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Ex-Rabobank trader describes 'culture' of manipulating rates

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A former trader in Rabobank's Tokyo office testified on Thursday against two former colleagues, citing a "culture" among the bank's traders of manipulating Libor to benefit their own trading positions.

[NEW YORK] A former trader in Rabobank's Tokyo office testified on Thursday against two former colleagues, citing a "culture" among the bank's traders of manipulating Libor to benefit their own trading positions.

Takayuki Yagami said that culture included Anthony Allen, 44, and Anthony Conti, 46, the two former Rabobank traders on trial for manipulating US dollar and yen Libor rates.

Yagami, 44, pleaded guilty to conspiracy to commit wire fraud and bank fraud last year and is cooperating with prosecutors.

He testified that beginning in 2006, he routinely asked another trader, Paul Robson, to submit interest rates that would affect Libor.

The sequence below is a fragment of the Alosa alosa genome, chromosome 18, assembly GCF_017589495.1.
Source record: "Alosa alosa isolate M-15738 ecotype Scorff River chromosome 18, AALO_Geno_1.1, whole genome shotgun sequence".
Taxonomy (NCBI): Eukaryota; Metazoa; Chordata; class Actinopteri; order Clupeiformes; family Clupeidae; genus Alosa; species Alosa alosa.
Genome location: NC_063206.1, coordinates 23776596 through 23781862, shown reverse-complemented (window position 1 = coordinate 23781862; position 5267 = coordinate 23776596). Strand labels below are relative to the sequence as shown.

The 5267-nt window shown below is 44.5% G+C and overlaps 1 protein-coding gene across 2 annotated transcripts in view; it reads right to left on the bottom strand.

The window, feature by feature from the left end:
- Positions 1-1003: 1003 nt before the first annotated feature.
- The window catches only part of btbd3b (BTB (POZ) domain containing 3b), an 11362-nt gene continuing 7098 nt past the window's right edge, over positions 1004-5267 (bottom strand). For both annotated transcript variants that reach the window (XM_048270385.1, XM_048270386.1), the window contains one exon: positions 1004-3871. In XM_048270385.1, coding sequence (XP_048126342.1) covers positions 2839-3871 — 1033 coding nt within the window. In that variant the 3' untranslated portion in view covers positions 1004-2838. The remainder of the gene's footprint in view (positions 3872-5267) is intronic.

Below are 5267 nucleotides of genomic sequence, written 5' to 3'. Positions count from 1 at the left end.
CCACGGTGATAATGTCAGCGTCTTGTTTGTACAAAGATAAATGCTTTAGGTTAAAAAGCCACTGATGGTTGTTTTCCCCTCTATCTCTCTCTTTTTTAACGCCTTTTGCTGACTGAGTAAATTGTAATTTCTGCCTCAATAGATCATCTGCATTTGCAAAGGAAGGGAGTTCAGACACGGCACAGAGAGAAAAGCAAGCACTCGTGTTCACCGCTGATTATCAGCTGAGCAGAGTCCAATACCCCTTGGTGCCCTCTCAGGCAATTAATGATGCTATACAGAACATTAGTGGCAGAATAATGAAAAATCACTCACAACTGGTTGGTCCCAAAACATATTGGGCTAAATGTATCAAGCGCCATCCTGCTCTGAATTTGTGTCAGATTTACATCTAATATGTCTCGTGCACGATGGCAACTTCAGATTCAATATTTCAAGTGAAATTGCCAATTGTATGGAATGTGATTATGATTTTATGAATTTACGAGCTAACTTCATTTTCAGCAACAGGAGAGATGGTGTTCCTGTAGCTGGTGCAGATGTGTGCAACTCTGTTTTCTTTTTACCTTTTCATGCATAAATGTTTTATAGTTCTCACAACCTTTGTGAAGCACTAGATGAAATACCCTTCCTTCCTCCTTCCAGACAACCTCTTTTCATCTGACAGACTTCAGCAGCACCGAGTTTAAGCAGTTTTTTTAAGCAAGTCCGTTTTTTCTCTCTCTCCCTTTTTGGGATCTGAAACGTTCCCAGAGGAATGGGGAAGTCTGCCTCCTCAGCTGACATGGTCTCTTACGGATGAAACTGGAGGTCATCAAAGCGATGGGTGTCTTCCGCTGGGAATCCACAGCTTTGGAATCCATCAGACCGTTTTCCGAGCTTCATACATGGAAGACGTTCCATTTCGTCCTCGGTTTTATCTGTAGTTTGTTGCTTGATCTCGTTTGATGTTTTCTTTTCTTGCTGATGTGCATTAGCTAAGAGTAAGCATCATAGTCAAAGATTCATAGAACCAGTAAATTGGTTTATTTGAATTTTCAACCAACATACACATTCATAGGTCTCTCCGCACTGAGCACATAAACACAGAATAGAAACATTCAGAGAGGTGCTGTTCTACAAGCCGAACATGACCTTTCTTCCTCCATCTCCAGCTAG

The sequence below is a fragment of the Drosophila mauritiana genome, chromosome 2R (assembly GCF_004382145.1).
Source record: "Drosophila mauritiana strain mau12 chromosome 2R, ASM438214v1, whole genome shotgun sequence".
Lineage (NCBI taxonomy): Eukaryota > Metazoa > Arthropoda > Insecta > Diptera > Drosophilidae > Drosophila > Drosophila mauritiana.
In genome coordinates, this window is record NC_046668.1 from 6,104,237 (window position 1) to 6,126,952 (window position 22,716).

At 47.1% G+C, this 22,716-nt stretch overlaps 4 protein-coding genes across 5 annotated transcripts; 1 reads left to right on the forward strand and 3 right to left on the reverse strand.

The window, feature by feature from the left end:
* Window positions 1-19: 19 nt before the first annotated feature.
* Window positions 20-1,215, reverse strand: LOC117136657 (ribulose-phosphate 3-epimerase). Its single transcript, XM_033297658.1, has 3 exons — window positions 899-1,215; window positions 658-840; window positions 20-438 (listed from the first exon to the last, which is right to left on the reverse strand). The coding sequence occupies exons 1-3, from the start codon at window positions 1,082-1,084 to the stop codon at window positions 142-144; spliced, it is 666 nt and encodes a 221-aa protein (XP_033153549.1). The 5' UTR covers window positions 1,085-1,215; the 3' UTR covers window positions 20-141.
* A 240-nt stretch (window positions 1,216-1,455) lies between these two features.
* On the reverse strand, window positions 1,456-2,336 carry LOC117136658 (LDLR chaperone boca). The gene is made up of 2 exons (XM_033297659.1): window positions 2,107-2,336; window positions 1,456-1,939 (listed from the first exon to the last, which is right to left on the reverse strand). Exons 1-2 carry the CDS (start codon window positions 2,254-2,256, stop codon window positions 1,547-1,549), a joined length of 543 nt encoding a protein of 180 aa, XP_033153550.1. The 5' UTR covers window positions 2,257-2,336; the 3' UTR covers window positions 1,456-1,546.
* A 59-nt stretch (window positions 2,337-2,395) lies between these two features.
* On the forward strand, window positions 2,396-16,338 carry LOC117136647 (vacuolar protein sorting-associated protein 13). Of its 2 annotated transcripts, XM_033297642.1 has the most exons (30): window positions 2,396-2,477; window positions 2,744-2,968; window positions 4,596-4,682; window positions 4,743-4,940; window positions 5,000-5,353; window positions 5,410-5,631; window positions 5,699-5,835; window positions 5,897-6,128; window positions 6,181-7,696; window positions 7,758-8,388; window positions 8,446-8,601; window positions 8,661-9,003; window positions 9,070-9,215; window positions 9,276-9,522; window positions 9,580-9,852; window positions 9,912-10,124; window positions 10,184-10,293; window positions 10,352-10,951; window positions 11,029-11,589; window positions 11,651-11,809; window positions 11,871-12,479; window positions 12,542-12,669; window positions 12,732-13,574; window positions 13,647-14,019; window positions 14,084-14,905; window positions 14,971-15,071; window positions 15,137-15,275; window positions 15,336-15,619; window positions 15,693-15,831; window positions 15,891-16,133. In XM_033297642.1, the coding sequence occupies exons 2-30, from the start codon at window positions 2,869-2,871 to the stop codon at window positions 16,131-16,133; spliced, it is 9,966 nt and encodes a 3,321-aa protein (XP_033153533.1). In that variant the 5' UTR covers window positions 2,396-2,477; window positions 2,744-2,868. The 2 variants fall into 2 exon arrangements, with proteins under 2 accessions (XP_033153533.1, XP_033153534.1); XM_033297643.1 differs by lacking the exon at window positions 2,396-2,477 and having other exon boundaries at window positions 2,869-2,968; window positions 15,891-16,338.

Yagami said he felt comfortable making the requests because, since joining Rabobank in 2000, he had become aware of a group of senior traders doing the same thing and "wanted to be part of that group." "I'd observed that Mr. Robson and other money market traders...were exchanging their preferences for Libor submissions," he said.

Robson, 46, has also pleaded guilty and already testified against Allen and Conti earlier this week, saying he submitted"crazy" numbers to help traders. Yagami on Thursday described Robson as his mentor.

Yagami said that after Robson left the bank, he started sending his requests to Conti instead.

Under cross-examination from Allen's lawyer, Michael Schachter, Yagami admitted he never talked about fixing Libor with Allen, and that Allen never told him it was acceptable.

Libor, or the London interbank offered rate, is a short-term rate banks charge each other for loans that is calculated based on submissions by a panel of banks. It underpins hundreds of trillions of dollars in financial products globally.

The case is the first by the Justice Department to go to trial following investigations by US and European authorities into whether banks submitted artificial rate estimates to bolster profits on trading derivatives tied to Libor.

Those investigations resulted in charges against 22 people in the United States and UK and around US$9 billion in regulatory settlements with financial institutions, including Rabobank, which in 2013 agreed to pay US$1 billion.

REUTERS